This luxe Arizona oasis evokes a distinct sense of place through its singular ambiance and earthy approach.
I have woken up to a panorama of massive golden boulders teetering upon one another, as if a giant toddler has just stacked them like wooden building blocks. Decades-old saguaros raise their arms to the sky—thanking the heavens for the view, perhaps. A family of tiara’d quail skirt past me, followed swiftly by a lone coyote. The morning air is hot and dry like a natural sauna, and it smells like Mexican lavender and sage. Save for the occasional breeze rustling the bright green palo verde trees, there’s not a sound to break the silence. I feel like I’ve traveled about 12 million years back in time, and if only I had only packed a one-shouldered fur dress to wear, my transformation to Raquel Welch circa one million B.C. would be complete.
I am at the Boulders Resort, a Waldorf Astoria hotel set on 1,300 acres of pristine Arizona desert, and today I will experience the resort’s Golden Door Spa. Like its sister property in Escondido, California, Scottsdale’s Golden Door offers Zen-like, Asian-inspired ambience, with carved wooden doors that evoke an Indian fort-palace. But within this stark and sculptural landscape, the spa also draws upon the healing serenity of the desert. The 33,000-square-foot space rises like a modern adobe hacienda before a towering block of honey-colored rock facade. Inside the sun-filled spa lobby, a black clay fireplace, Native American woven baskets, cracked stone floors, cacti, and floor-to-ceiling views of the famed boulders and color-streaked landscape remind spa-goers they’re amid an ancient, other-worldly desert.
I’m here to sample a series of indigenous spa treatments, massages, facials and wraps that channel the healing and pampering powers of local herbs, flowers and traditions. I’m told that people from all over the world travel to the Boulders to experience an unnamed magic that emanates from its grounds and stone monuments; they also come to be enlightened by centuries-old Native American wisdom. “The property, with its boulders and cultural inheritance, is magical,” says spa therapist Kelli Casella. “Our guests are always very inquisitive about the local customs. They find the Southwestern lifestyle really intriguing—it’s grounded, down to earth, serene and quiet, like the desert itself. By drawing from local remedies, plants, herbs and beliefs, we give clients another way to experience this special place.” —By Alison Singh Gee
With that in mind, the spa menu offers a spectrum of intriguing indigenous rituals—and the best among them feel like they could only be administered against this stunning desert backdrop. For instance, there’s the Turquoise Wrap (80 min./$205-$215), a Golden Door signature treatment. Based on the Native American belief that the semi-precious, bright blue stone’s color is the hue of protection, self-confidence and positive energy, this service treats recipients to a warm wrap of turquoise clay and pure honey, and finishes with an application of honey butter. Throughout the process, guests also experience the soothing sounds of a rain stick.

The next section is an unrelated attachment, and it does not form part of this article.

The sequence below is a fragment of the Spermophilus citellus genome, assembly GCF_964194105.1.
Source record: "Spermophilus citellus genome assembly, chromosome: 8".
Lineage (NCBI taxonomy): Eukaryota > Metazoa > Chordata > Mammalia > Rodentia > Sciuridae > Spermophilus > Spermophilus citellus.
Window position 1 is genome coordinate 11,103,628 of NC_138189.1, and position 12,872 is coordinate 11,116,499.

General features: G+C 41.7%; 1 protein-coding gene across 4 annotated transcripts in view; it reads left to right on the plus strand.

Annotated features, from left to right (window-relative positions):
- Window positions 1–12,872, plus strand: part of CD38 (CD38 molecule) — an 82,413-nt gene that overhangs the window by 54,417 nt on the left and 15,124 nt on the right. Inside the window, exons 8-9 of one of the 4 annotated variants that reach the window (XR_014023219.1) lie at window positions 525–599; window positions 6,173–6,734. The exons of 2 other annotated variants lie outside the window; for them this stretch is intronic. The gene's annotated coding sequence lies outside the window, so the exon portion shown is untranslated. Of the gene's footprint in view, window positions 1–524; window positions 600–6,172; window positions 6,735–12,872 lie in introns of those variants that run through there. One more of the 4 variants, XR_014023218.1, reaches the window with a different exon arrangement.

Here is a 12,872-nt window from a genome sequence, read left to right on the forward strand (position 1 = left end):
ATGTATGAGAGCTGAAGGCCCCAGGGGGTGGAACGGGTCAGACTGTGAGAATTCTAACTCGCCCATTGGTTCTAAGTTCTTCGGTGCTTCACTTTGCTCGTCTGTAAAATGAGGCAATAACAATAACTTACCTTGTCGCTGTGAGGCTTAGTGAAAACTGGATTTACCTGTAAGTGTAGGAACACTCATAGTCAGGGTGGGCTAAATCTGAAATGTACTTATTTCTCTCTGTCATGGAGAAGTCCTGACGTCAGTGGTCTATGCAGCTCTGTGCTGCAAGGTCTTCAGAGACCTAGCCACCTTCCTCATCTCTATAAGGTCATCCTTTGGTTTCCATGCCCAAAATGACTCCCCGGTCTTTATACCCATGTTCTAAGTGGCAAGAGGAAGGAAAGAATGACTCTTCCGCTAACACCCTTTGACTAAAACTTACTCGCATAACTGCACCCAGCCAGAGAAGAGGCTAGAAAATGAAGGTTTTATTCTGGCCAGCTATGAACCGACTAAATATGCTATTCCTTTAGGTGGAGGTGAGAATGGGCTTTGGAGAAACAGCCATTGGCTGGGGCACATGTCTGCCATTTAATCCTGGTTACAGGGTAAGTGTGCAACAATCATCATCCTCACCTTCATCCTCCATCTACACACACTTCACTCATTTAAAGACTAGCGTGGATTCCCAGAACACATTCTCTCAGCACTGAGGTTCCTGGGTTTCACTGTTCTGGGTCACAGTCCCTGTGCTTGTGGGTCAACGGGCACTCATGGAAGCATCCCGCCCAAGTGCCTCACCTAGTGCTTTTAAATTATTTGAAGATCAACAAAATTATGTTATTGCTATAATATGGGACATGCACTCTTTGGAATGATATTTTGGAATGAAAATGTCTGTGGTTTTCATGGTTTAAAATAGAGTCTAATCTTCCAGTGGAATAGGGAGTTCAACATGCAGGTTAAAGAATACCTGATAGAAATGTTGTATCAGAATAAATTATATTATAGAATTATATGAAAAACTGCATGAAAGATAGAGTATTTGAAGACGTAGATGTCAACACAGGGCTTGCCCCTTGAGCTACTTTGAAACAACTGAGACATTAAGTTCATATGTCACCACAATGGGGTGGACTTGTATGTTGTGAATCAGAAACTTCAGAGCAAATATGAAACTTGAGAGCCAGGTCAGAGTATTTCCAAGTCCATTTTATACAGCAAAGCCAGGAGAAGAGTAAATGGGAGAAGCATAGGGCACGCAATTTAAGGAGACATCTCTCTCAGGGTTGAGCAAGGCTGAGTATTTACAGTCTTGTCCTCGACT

Then there’s the distinctly Western-flavored American Avocado Citrus Scrub (75 min./$145-$155), an invigorating exfoliation made from natural ingredients rich in vitamins, minerals and antioxidants, plus a sheer slick of warm avocado citrus oil. The luckiest clients are in for the Spirit of the Southwest (5 hrs./$715), which deftly combines the Turquoise Wrap with—you guessed it—a hot and cold stone massage employing ancient techniques. Then comes a Golden Harvest Facial, an aromatic treat harnessing the healing and beautifying properties of pumpkin, green tea and avocado.
I’m tempted by all of it. But right now in the glorious Southwest, it’s honey harvesting season and, not by accident, the Golden Door is offering a seasonal specialty dubbed the Honey Wrap (75 min./$145-$155). In conjunction with the resort’s first-ever Honey Festival, special honey-drenched menu items at all of its restaurants, and a public gathering of local honey producers, the Golden Door is showcasing innovative, honey-centric pampering techniques. I’ve been told that desert honey is especially fragrant and flavorful, as it contains less water than what bees produce in other parts of the country. What’s more, honey contains enzymes, nutrients and vitamins that nourish and energize the skin.